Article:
The NFL has a lot of bad boys in it, and a lot of them get in trouble. Sometimes they get into the kind of trouble that would get the average person like you or me fired.
But very rarely do NFL players actually lose their jobs because of an off-field incident. They may get traded, or they may even get cut, but another team will pick them up in almost every circumstance.
The Super Bowl this year features one of the poster boys for bad behavior in Ben Roethlisberger. He currently is "in the clear," but he got accused of a lot of bad things, and it seems like he is getting a second and third chance where other people would've gotten prison time.
Here's a list of 10 NFL players who really shouldn't be back in the game, or who still never have paid for their crimes the way most other Americans would've been forced to.
Michael Vick was caught, convicted and did his time. Per the rules of society, he got just as much of a second chance as anyone else in his chosen profession.
Therefore, no matter what you or I may think of Vick and his crimes, he actually was forced to own up to his mistakes, did his time, and is taking advantage of a new chance in the NFL.
I'm not going to include him in this list for that very reason. The rest of the list follows in order of severity.
Albert Haynesworth makes this list not because of any off-field incident, it's because he won't get on the field and fulfill the terms of his contract.
Haynesworth is the worst kind of teammate and an embarrassment to the NFL. He played well enough, long enough, to get his big contract. Now that he has it, he doesn't want to work anymore unless it's completely on his terms.
Haynesworth not only shouldn't be playing anymore, he should be forced to give back every penny of the contract.
Randy Moss is a clubhouse cancer and a quitter.
No one takes as many plays off as Moss, and he shouldn't be on the field next year in the uniform of any team. There's no reason a guy with such a poor attitude toward the game should be taking the spot of a young, developing receiver who really wants to be there.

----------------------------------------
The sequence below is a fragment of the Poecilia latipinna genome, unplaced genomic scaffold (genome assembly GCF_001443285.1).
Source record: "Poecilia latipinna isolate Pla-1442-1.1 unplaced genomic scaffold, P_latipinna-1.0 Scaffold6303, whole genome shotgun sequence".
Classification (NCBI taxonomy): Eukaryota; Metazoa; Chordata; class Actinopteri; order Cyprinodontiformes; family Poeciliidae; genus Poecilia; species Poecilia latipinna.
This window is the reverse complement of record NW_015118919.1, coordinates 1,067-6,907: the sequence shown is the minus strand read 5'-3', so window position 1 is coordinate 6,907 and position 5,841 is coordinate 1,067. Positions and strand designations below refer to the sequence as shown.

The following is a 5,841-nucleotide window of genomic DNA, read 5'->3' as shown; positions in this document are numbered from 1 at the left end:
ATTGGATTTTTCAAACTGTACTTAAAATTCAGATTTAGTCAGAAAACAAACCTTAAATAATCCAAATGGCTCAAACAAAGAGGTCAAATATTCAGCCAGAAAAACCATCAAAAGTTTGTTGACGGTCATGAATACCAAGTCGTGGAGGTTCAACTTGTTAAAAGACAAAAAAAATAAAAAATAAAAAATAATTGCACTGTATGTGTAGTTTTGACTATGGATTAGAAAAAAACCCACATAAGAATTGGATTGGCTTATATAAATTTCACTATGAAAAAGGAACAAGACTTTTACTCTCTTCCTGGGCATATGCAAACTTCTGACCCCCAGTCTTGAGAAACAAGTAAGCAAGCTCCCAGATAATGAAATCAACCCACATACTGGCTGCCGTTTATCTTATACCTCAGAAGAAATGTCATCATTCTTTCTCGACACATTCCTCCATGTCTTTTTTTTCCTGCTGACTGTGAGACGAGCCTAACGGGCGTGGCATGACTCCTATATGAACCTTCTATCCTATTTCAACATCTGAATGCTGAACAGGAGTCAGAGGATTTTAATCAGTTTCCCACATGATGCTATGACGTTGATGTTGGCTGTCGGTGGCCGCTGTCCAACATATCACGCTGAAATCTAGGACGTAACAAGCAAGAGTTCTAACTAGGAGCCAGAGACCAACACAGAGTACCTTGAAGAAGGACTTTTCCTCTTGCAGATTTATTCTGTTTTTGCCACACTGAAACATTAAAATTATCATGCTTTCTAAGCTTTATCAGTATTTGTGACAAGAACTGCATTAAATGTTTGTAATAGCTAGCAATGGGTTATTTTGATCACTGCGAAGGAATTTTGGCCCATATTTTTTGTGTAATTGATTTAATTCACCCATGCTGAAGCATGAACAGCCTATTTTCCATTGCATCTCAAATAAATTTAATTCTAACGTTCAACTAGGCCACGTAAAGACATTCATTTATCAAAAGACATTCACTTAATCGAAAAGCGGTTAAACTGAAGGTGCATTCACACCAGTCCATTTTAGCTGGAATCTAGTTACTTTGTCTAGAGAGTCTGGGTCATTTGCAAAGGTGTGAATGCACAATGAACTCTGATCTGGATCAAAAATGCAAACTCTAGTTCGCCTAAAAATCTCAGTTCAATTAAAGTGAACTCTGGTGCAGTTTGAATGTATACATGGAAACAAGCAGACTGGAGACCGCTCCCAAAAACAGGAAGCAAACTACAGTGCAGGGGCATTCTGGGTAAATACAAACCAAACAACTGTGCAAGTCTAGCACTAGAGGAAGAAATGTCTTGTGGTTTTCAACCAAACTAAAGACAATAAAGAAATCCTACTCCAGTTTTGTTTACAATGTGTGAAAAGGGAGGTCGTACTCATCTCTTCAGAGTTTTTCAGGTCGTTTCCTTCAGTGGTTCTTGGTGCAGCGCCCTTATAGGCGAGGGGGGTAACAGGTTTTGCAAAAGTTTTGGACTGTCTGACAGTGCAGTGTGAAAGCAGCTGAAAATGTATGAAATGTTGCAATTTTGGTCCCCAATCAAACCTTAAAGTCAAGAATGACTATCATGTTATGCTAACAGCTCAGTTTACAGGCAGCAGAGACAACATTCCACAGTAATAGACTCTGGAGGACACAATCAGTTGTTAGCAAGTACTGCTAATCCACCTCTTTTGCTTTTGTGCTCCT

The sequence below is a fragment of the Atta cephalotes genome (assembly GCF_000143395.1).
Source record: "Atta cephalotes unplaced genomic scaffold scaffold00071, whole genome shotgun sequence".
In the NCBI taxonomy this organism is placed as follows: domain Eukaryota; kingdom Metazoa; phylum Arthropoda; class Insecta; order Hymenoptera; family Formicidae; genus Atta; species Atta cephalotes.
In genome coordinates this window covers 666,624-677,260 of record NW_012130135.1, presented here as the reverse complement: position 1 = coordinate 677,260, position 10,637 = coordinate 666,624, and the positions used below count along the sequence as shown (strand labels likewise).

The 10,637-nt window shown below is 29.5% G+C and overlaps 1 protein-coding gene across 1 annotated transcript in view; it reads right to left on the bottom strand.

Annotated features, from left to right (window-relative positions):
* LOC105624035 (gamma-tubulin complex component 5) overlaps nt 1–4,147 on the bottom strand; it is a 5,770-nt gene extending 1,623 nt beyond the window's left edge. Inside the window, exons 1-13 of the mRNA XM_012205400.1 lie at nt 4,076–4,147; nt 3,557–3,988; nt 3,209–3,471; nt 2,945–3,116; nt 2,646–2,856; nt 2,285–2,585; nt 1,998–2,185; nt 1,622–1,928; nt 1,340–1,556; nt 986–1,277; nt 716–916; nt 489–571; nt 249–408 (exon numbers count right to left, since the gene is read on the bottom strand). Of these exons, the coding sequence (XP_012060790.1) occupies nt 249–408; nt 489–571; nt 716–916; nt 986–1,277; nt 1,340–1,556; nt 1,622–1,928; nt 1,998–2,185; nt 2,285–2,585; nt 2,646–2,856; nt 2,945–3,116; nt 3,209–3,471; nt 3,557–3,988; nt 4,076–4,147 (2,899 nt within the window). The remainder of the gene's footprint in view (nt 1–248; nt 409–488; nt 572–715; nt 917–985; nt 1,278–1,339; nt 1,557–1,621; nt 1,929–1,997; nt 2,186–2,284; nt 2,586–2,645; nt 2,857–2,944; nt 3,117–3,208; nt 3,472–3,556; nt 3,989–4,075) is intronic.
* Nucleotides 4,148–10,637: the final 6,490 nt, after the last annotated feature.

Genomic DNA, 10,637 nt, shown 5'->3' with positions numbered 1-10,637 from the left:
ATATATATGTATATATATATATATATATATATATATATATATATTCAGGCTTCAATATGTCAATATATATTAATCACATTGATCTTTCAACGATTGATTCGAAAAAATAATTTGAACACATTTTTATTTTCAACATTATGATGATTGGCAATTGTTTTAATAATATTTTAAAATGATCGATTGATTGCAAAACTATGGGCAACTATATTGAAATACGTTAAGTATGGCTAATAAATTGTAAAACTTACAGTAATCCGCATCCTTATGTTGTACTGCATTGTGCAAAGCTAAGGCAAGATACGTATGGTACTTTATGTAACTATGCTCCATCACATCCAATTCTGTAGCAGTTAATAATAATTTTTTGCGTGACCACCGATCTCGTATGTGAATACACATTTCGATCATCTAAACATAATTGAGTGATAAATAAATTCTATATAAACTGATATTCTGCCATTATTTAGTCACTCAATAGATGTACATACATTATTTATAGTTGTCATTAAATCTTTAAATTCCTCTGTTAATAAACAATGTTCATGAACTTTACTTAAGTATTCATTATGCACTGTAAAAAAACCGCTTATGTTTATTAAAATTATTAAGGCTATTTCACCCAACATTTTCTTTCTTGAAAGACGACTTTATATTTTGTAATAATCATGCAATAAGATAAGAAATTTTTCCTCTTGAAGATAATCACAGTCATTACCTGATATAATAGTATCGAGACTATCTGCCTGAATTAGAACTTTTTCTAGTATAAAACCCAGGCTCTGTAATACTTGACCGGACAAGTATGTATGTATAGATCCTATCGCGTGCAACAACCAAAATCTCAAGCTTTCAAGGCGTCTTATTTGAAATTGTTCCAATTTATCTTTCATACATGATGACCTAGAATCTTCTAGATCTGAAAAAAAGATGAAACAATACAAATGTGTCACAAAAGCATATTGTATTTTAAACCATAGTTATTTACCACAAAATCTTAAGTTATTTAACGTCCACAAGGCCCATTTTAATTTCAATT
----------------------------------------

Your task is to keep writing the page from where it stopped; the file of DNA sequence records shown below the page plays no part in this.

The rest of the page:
Marshawn Lynch, in addition to the hit-and-run incident that resulted in a slap on the wrist, also had a nice felony gun charge leveled against him after the 2009 Pro Bowl.
While Lynch did get suspended for three games because of the charge, it seems likely the penalty would've been much harsher had this been any other profession.
Phillip Merling was charged with aggravated battery for allegedly assaulting his pregnant girlfriend last summer, but Merling didn't face any consequences after the girlfriend moved away and refused to testify against him.
Merling wasn't even suspended by the league, which in light of the Roethlisberger case, seems really unfair and indefensible on the NFL's part.
Brandon Marshall has an extensive past with law enforcement regarding domestic violence, but he's never faced any kind of league suspension for his actions.
Marshall also has had a DUI, but again, Marshall has escaped the long arm of Roger Goodell so far.
No one got second and third chances like Adam "Pacman" Jones. His crimes have been well documented, and it's not a stretch to say that only an NFL player gets the kind of free passes Jones has gotten throughout his career.
Anyone else would still be in jail, but Jones is allowed on the football field.
Santonio Holmes has a history of drug use and domestic violence going back to his college days. While that would keep you or me from getting gainful employment with a chance for a future in most jobs, it didn't stop Santonio.
He hasn't been arrested or accused of anything since last spring, so he's due.
Ben Roethlisberger has a history of stupid behavior going back to college, but his two major incidents involve inappropriate action with women and alleged unwanted advances.
Neither case resulted in criminal charges, but the first resulted in a civil lawsuit, and the second very publicly went south when the prosecutor in Milledgeville, Ga. said he couldn't guarantee a conviction, so he didn't pursue charges.
At the very least, you or I would've spent a night in jail once the accusation was made, but Roethlisberger never was arrested, and other than a four-game suspension, all is well in Steeler-land.
If you or I got drunk and killed a guy with our car, we'd probably be doing a minimum of 15 years in jail.
Donte Stallworth barely did a month in jail, and after a year-long suspension, he now gets to play in the NFL again.
Ray Lewis was arrested in connection with the stabbing deaths of Jacinth Baker and Richard Lollar following a Super Bowl XXXIV party in 2000.
Lewis managed to have that charge dropped, but pleaded to obstruction of justice and testified against two other men. To this day, questions remain, and Lewis did settle two civil lawsuits for undisclosed amounts with the victims' families.